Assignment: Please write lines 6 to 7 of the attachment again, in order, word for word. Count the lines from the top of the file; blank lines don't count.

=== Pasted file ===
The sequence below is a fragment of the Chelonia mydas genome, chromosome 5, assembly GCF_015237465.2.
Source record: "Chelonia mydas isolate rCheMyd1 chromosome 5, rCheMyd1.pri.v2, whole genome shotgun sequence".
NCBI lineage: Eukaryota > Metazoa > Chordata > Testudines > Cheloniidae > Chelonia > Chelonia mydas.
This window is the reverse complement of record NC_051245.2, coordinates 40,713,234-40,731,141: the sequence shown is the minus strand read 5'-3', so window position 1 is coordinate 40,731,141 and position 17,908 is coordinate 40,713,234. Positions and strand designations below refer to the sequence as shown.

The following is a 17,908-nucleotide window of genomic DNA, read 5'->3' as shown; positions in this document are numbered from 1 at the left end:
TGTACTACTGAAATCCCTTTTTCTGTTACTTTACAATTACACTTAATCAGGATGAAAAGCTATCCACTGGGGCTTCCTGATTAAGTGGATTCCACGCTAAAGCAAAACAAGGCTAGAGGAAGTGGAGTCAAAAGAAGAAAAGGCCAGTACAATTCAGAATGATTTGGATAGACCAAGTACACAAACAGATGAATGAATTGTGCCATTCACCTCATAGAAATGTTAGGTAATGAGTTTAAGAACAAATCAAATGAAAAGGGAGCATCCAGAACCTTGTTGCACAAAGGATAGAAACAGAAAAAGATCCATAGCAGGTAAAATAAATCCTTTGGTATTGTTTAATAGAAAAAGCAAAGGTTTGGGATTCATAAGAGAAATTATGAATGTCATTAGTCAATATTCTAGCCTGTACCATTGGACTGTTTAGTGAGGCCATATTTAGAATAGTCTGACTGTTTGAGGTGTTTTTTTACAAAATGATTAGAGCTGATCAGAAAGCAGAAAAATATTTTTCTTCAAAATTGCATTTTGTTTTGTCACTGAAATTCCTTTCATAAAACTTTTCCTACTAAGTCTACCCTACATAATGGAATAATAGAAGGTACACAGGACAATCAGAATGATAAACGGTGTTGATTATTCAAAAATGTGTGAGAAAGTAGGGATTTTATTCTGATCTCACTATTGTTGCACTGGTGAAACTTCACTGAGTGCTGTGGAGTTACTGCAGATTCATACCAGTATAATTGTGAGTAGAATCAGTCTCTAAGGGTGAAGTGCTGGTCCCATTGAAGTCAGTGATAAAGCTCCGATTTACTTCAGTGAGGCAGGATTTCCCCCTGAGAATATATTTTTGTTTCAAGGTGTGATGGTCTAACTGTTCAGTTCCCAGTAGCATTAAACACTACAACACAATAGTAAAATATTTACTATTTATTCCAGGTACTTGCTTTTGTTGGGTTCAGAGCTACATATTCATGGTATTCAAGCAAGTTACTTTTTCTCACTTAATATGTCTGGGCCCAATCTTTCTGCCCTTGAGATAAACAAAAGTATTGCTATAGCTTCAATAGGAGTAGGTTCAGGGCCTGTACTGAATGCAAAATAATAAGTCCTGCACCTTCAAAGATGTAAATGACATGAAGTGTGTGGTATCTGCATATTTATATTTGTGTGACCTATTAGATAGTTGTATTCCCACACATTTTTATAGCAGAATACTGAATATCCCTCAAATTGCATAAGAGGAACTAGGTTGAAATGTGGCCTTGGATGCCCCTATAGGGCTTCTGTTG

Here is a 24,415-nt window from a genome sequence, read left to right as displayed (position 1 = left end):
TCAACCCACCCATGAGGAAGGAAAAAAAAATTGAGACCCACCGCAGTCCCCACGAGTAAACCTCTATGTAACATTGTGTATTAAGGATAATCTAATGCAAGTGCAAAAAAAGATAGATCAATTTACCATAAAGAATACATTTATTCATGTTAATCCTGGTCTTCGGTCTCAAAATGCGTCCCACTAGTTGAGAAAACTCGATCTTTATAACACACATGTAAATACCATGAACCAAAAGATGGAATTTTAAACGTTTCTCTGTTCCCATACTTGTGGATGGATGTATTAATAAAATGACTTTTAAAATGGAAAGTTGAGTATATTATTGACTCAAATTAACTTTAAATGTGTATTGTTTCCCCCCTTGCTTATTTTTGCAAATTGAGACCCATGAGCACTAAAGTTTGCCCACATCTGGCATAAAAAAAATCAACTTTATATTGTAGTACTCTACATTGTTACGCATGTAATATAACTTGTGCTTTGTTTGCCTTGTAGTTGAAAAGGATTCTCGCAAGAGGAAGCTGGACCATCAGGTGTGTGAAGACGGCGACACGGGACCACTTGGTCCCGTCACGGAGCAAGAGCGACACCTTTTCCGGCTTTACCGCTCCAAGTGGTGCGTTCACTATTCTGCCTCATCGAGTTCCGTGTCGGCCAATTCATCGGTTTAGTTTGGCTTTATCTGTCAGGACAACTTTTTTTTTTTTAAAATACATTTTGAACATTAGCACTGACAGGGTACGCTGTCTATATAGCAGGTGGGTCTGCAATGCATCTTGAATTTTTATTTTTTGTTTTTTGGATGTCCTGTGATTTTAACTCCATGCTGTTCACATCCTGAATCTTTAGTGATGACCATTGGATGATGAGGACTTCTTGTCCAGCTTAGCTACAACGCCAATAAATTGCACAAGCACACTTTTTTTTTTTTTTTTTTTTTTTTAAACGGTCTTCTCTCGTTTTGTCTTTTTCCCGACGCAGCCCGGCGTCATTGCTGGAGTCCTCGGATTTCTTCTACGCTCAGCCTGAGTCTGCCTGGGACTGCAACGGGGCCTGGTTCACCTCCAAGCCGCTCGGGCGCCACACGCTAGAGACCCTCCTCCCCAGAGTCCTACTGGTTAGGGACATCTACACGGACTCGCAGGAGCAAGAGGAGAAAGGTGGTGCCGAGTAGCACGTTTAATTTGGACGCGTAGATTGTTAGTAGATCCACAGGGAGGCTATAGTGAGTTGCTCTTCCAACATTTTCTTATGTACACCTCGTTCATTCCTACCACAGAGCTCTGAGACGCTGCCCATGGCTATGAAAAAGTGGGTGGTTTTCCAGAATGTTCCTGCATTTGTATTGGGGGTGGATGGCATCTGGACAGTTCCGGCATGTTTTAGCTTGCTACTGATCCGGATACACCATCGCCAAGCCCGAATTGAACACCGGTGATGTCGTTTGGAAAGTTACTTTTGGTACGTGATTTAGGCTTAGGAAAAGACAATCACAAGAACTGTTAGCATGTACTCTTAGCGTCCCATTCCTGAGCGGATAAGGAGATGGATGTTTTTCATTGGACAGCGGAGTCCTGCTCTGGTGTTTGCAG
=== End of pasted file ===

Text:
TGTACTACTGAAATCCCTTTTTCTGTTACTTTACAATTACACTTAATCAGGATGAAAAGCTATCCACTGGGGCTTCCTGATTAAGTGGATTCCACGCTAAAGCAAAACAAGGCTAGAGGAAGTGGAGTCAAAAGAAGAAAAGGCCAGTACAATTCAGAATGATTTGGATAGACCAAGTACACAAACAGATGAATGAATTGTGCCATTCACCTCATAGAAATGTTAGGTAATGAGTTTAAGAACAAATCAAATGAAAAGGGAGCATCCAGAACCTTGTTGCACAAAGGATAGAAACAGAAAAAGATCCATAGCAGGTAAAATAAATCCTTTGGTATTGTTTAATAGAAAAAGCAAAGGTTTGGGATTCATAAGAGAAATTATGAATGTCATTAGTCAATATTCTAGCCTGTACCATTGGACTGTTTAGTGAGGCCATATTTAGAATAGTCTGACTGTTTGAGGTGTTTTTTTACAAAATGATTAGAGCTGATCAGAAAGCAGAAAAATATTTTTCTTCAAAATTGCATTTTGTTTTGTCACTGAAATTCCTTTCATAAAACTTTTCCTACTAAGTCTACCCTACATAATGGAATAATAGAAGGTACACAGGACAATCAGAATGATAAACGGTGTTGATTATTCAAAAATGTGTGAGAAAGTAGGGATTTTATTCTGATCTCACTATTGTTGCACTGGTGAAACTTCACTGAGTGCTGTGGAGTTACTGCAGATTCATACCAGTATAATTGTGAGTAGAATCAGTCTCTAAGGGTGAAGTGCTGGTCCCATTGAAGTCAGTGATAAAGCTCCGATTTACTTCAGTGAGGCAGGATTTCCCCCTGAGAATATATTTTTGTTTCAAGGTGTGATGGTCTAACTGTTCAGTTCCCAGTAGCATTAAACACTACAACACAATAGTAAAATATTTACTATTTATTCCAGGTACTTGCTTTTGTTGGGTTCAGAGCTACATATTCATGGTATTCAAGCAAGTTACTTTTTCTCACTTAATATGTCTGGGCCCAATCTTTCTGCCCTTGAGATAAACAAAAGTATTGCTATAGCTTCAATAGGAGTAGGTTCAGGGCCTGTACTGAATGCAAAATAATAAGTCCTGCACCTTCAAAGATGTAAATGACATGAAGTGTGTGGTATCTGCATATTTATATTTGTGTGACCTATTAGATAGTTGTATTCCCACACATTTTTATAGCAGAATACTGAATATCCCTCAAATTGCATAAGAGGAACTAGGTTGAAATGTGGCCTTGGATGCCCCTATAGGGCTTCTGTTG

Here is a 24,415-nt window from a genome sequence, read left to right as displayed (position 1 = left end):